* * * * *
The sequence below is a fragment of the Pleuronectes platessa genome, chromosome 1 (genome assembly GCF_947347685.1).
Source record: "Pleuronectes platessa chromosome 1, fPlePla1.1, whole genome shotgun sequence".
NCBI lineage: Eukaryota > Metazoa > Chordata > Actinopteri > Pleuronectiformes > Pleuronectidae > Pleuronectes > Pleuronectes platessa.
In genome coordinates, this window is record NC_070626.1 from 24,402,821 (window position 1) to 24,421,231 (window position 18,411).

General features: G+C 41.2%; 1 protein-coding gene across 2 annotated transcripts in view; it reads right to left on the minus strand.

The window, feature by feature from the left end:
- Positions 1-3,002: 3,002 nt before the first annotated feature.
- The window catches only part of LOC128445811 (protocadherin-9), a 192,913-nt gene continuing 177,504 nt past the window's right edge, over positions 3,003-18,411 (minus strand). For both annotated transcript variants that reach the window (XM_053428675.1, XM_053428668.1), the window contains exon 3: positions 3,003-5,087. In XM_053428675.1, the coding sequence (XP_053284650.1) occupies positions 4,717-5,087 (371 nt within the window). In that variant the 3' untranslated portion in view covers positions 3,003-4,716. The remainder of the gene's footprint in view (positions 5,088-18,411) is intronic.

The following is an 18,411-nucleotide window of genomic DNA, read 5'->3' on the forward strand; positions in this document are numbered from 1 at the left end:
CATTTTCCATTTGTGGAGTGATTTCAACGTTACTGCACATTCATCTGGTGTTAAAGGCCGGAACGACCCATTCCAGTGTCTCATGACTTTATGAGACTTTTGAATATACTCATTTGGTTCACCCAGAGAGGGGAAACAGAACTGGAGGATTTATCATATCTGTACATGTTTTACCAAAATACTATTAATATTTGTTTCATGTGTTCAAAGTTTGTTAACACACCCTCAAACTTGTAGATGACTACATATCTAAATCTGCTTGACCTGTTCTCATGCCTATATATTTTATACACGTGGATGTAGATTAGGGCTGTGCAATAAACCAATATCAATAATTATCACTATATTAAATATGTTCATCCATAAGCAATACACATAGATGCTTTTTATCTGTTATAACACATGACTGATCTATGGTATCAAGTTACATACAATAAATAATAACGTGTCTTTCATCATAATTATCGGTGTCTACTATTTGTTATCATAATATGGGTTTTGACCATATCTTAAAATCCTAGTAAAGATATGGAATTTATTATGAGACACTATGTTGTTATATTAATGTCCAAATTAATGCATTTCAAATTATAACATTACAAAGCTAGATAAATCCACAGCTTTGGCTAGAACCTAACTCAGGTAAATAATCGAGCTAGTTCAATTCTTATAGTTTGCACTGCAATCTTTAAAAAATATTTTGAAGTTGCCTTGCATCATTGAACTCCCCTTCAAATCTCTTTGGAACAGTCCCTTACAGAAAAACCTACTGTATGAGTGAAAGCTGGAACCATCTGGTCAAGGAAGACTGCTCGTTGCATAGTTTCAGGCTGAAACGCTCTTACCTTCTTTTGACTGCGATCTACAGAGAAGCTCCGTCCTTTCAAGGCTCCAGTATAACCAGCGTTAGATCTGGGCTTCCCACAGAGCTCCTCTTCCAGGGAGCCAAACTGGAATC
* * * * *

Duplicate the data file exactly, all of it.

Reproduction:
The sequence below is a fragment of the Pleuronectes platessa genome, chromosome 1 (genome assembly GCF_947347685.1).
Source record: "Pleuronectes platessa chromosome 1, fPlePla1.1, whole genome shotgun sequence".
NCBI lineage: Eukaryota > Metazoa > Chordata > Actinopteri > Pleuronectiformes > Pleuronectidae > Pleuronectes > Pleuronectes platessa.
In genome coordinates, this window is record NC_070626.1 from 24,402,821 (window position 1) to 24,421,231 (window position 18,411).

General features: G+C 41.2%; 1 protein-coding gene across 2 annotated transcripts in view; it reads right to left on the minus strand.

The window, feature by feature from the left end:
- Positions 1-3,002: 3,002 nt before the first annotated feature.
- The window catches only part of LOC128445811 (protocadherin-9), a 192,913-nt gene continuing 177,504 nt past the window's right edge, over positions 3,003-18,411 (minus strand). For both annotated transcript variants that reach the window (XM_053428675.1, XM_053428668.1), the window contains exon 3: positions 3,003-5,087. In XM_053428675.1, the coding sequence (XP_053284650.1) occupies positions 4,717-5,087 (371 nt within the window). In that variant the 3' untranslated portion in view covers positions 3,003-4,716. The remainder of the gene's footprint in view (positions 5,088-18,411) is intronic.

The following is an 18,411-nucleotide window of genomic DNA, read 5'->3' on the forward strand; positions in this document are numbered from 1 at the left end:
CATTTTCCATTTGTGGAGTGATTTCAACGTTACTGCACATTCATCTGGTGTTAAAGGCCGGAACGACCCATTCCAGTGTCTCATGACTTTATGAGACTTTTGAATATACTCATTTGGTTCACCCAGAGAGGGGAAACAGAACTGGAGGATTTATCATATCTGTACATGTTTTACCAAAATACTATTAATATTTGTTTCATGTGTTCAAAGTTTGTTAACACACCCTCAAACTTGTAGATGACTACATATCTAAATCTGCTTGACCTGTTCTCATGCCTATATATTTTATACACGTGGATGTAGATTAGGGCTGTGCAATAAACCAATATCAATAATTATCACTATATTAAATATGTTCATCCATAAGCAATACACATAGATGCTTTTTATCTGTTATAACACATGACTGATCTATGGTATCAAGTTACATACAATAAATAATAACGTGTCTTTCATCATAATTATCGGTGTCTACTATTTGTTATCATAATATGGGTTTTGACCATATCTTAAAATCCTAGTAAAGATATGGAATTTATTATGAGACACTATGTTGTTATATTAATGTCCAAATTAATGCATTTCAAATTATAACATTACAAAGCTAGATAAATCCACAGCTTTGGCTAGAACCTAACTCAGGTAAATAATCGAGCTAGTTCAATTCTTATAGTTTGCACTGCAATCTTTAAAAAATATTTTGAAGTTGCCTTGCATCATTGAACTCCCCTTCAAATCTCTTTGGAACAGTCCCTTACAGAAAAACCTACTGTATGAGTGAAAGCTGGAACCATCTGGTCAAGGAAGACTGCTCGTTGCATAGTTTCAGGCTGAAACGCTCTTACCTTCTTTTGACTGCGATCTACAGAGAAGCTCCGTCCTTTCAAGGCTCCAGTATAACCAGCGTTAGATCTGGGCTTCCCACAGAGCTCCTCTTCCAGGGAGCCAAACTGGAATC